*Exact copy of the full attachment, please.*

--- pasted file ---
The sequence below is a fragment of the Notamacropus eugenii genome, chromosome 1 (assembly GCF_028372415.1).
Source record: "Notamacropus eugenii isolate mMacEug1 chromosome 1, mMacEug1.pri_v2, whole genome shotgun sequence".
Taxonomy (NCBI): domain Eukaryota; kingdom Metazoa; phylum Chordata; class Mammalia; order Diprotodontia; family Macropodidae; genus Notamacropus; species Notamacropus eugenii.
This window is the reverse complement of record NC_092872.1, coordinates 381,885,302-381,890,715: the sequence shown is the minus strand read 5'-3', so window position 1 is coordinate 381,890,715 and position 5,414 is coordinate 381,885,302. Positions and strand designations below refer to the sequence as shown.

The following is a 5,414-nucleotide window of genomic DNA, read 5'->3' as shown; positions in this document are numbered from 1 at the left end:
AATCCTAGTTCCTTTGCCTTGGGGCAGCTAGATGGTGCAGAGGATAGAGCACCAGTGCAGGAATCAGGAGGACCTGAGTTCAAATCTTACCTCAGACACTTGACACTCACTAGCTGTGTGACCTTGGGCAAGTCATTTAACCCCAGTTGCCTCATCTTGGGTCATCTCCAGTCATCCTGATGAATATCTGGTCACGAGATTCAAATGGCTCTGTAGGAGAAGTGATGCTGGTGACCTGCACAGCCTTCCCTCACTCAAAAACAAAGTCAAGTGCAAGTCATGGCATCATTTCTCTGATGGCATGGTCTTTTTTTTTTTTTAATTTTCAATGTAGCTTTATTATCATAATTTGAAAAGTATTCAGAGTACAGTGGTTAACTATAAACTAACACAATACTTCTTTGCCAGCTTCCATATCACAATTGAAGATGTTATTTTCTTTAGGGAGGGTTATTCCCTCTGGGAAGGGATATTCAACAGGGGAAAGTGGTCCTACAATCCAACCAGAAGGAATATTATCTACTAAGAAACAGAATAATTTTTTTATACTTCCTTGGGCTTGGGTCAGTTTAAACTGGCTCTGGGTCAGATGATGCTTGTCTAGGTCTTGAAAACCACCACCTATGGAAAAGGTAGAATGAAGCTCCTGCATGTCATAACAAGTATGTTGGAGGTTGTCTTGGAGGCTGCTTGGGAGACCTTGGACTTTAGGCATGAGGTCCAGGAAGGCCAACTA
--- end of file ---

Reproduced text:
The sequence below is a fragment of the Notamacropus eugenii genome, chromosome 1 (assembly GCF_028372415.1).
Source record: "Notamacropus eugenii isolate mMacEug1 chromosome 1, mMacEug1.pri_v2, whole genome shotgun sequence".
Taxonomy (NCBI): domain Eukaryota; kingdom Metazoa; phylum Chordata; class Mammalia; order Diprotodontia; family Macropodidae; genus Notamacropus; species Notamacropus eugenii.
This window is the reverse complement of record NC_092872.1, coordinates 381,885,302-381,890,715: the sequence shown is the minus strand read 5'-3', so window position 1 is coordinate 381,890,715 and position 5,414 is coordinate 381,885,302. Positions and strand designations below refer to the sequence as shown.

The following is a 5,414-nucleotide window of genomic DNA, read 5'->3' as shown; positions in this document are numbered from 1 at the left end:
AATCCTAGTTCCTTTGCCTTGGGGCAGCTAGATGGTGCAGAGGATAGAGCACCAGTGCAGGAATCAGGAGGACCTGAGTTCAAATCTTACCTCAGACACTTGACACTCACTAGCTGTGTGACCTTGGGCAAGTCATTTAACCCCAGTTGCCTCATCTTGGGTCATCTCCAGTCATCCTGATGAATATCTGGTCACGAGATTCAAATGGCTCTGTAGGAGAAGTGATGCTGGTGACCTGCACAGCCTTCCCTCACTCAAAAACAAAGTCAAGTGCAAGTCATGGCATCATTTCTCTGATGGCATGGTCTTTTTTTTTTTTTAATTTTCAATGTAGCTTTATTATCATAATTTGAAAAGTATTCAGAGTACAGTGGTTAACTATAAACTAACACAATACTTCTTTGCCAGCTTCCATATCACAATTGAAGATGTTATTTTCTTTAGGGAGGGTTATTCCCTCTGGGAAGGGATATTCAACAGGGGAAAGTGGTCCTACAATCCAACCAGAAGGAATATTATCTACTAAGAAACAGAATAATTTTTTTATACTTCCTTGGGCTTGGGTCAGTTTAAACTGGCTCTGGGTCAGATGATGCTTGTCTAGGTCTTGAAAACCACCACCTATGGAAAAGGTAGAATGAAGCTCCTGCATGTCATAACAAGTATGTTGGAGGTTGTCTTGGAGGCTGCTTGGGAGACCTTGGACTTTAGGCATGAGGTCCAGGAAGGCCAACTA